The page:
Specific State Laws Designed To Protect Motorcycle Riders

  • March 19, 2024
  • 6 min read
Specific State Laws Designed To Protect Motorcycle Riders

Motorcycle accidents do not occur as often as other types of accidents in Hawaii. However, when motorbike accidents occur, they cause more severe injuries compared to motor vehicle accidents. The risk of death is also higher in motorcycle accidents than in other types of accidents. The most typical cause of motorcycle accidents is head-on-collisions with other vehicles. When this type of accident occurs, the person who is riding the motorcycle suffers the most injuries, some of which may be fatal.

Most accidents involving a car and a motorcycle occur when the vehicle is making a left turn. The risk increases if the bike is trying to overtake the vehicle. When a motorcycle is driving straight through an intersection, it can collide with an oncoming car. Riding a motorcycle when drunk is another common cause of motor vehicle accidents. Drinking alcohol impairs someone’s judgment, and therefore, they are likely to over speed and make other risky moves as they ride the bike.

Another common cause of motorcycle accidents is lane splitting which occurs when a motorcycle moves between cars, especially when there is a traffic jam. Lane splitting increases the risk of an accident because there is minimal space for the bike to maneuver close to other cars. Different states in the United States have motorcycle laws that aim at preventing motorcycle accidents. This article will take you through some of the regulations that motorcyclists should follow in Hawaii.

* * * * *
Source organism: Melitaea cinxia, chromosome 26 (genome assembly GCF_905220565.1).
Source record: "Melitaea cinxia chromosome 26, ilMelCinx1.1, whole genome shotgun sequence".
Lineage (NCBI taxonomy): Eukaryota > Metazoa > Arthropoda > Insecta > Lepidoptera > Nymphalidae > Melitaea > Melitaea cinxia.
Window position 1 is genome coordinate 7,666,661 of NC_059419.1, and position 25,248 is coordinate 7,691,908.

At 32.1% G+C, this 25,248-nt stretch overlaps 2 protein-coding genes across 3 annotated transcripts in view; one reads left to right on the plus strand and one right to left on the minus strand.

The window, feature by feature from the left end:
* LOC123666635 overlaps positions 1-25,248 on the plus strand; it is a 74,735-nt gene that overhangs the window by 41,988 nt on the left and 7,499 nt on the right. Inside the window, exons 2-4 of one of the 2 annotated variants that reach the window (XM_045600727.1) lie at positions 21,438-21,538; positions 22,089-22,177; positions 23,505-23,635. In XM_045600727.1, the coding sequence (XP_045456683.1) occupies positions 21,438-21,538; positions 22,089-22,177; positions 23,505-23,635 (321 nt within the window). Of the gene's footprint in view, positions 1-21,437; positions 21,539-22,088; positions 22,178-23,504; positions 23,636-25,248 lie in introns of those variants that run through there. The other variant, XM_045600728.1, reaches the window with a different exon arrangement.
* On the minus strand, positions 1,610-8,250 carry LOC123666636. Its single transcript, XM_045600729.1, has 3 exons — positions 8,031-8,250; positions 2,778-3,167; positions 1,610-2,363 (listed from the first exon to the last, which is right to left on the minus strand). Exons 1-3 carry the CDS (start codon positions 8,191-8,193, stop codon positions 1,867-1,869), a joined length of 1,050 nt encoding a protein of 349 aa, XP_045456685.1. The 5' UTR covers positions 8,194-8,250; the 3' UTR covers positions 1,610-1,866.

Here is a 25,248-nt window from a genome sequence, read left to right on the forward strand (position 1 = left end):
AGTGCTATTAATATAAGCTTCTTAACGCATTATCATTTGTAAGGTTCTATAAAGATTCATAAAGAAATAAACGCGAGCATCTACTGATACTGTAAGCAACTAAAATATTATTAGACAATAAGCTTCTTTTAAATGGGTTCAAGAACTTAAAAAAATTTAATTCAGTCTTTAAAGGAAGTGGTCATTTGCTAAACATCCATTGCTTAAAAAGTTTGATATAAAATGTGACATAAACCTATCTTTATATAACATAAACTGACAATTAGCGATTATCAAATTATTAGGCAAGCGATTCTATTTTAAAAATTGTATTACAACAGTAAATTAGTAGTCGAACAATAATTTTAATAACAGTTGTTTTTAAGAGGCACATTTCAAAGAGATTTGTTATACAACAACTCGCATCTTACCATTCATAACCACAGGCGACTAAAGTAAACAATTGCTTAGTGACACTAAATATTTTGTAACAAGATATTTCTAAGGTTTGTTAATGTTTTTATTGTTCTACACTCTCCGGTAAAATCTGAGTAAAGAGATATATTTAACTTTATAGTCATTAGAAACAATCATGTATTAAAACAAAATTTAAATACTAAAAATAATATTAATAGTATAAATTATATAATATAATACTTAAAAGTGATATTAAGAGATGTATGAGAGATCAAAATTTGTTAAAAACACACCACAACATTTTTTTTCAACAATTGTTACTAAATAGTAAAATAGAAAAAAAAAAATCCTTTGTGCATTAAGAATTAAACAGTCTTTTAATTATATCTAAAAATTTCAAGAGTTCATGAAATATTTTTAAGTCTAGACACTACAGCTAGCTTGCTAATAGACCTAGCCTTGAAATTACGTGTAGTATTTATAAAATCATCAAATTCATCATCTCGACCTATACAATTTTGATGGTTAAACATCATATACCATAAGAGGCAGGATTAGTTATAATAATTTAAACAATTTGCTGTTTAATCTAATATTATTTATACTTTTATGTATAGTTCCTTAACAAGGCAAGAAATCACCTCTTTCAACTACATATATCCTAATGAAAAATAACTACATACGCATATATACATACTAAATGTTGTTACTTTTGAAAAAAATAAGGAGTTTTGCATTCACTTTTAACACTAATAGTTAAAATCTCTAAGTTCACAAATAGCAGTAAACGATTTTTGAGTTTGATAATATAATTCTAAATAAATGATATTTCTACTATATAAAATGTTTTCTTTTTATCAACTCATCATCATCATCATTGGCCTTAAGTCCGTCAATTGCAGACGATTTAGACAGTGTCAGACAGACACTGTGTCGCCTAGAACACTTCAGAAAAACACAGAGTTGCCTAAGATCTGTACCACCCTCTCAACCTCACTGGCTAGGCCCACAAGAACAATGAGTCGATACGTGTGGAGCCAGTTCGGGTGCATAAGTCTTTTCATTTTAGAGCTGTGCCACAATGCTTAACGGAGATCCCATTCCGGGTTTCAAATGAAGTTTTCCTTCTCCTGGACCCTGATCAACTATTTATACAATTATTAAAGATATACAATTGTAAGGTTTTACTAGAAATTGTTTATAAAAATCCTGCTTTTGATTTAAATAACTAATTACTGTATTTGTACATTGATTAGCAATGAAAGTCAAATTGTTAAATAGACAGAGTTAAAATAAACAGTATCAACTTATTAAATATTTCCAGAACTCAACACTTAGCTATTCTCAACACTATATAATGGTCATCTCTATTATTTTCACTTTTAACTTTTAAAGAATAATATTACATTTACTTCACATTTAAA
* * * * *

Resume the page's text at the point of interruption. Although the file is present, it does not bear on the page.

1. The Helmet Safety Law

Like in many other states in the US, it is also mandatory for motorcyclists below the age of 18 to wear a helmet when riding a motorcycle. These helmets must also meet the conditions of the department of transportation. These conditions include that the helmets should have a thick inner lining that is from polystyrene foam. The inner lining should be at least one inch thick, and they need to feel the padding.

The helmets should also have strong chain straps, and they should also have reliable rivets. In the event of an accident, the chain strap and the rivets help secure the helmet to protect the rider’s head. When the helmet has the proper lining and other structures, it weighs at least three pounds. Another segment of the motorcycle laws in Hawaii is that the helmet should allow the rider to have a broad peripheral view and to have an eye shield that protects the rider from getting debris inside their eyes which can distract them when riding. However, the state also allows helmets that do not have the face shield as long as they meet other qualifications.

2. License Requirements

Every motorcyclist in Hawaii requires a motorcycle license. There is a process that every motorcyclist must follow for them to qualify for a motorcycle license. The process involves a knowledge test that assesses if the rider understands the roads. Areas covered in this test include road signs, essential precautions to take, and a vision test. When the motorcyclist passes this test, they get an instruction permit that guides them for one year.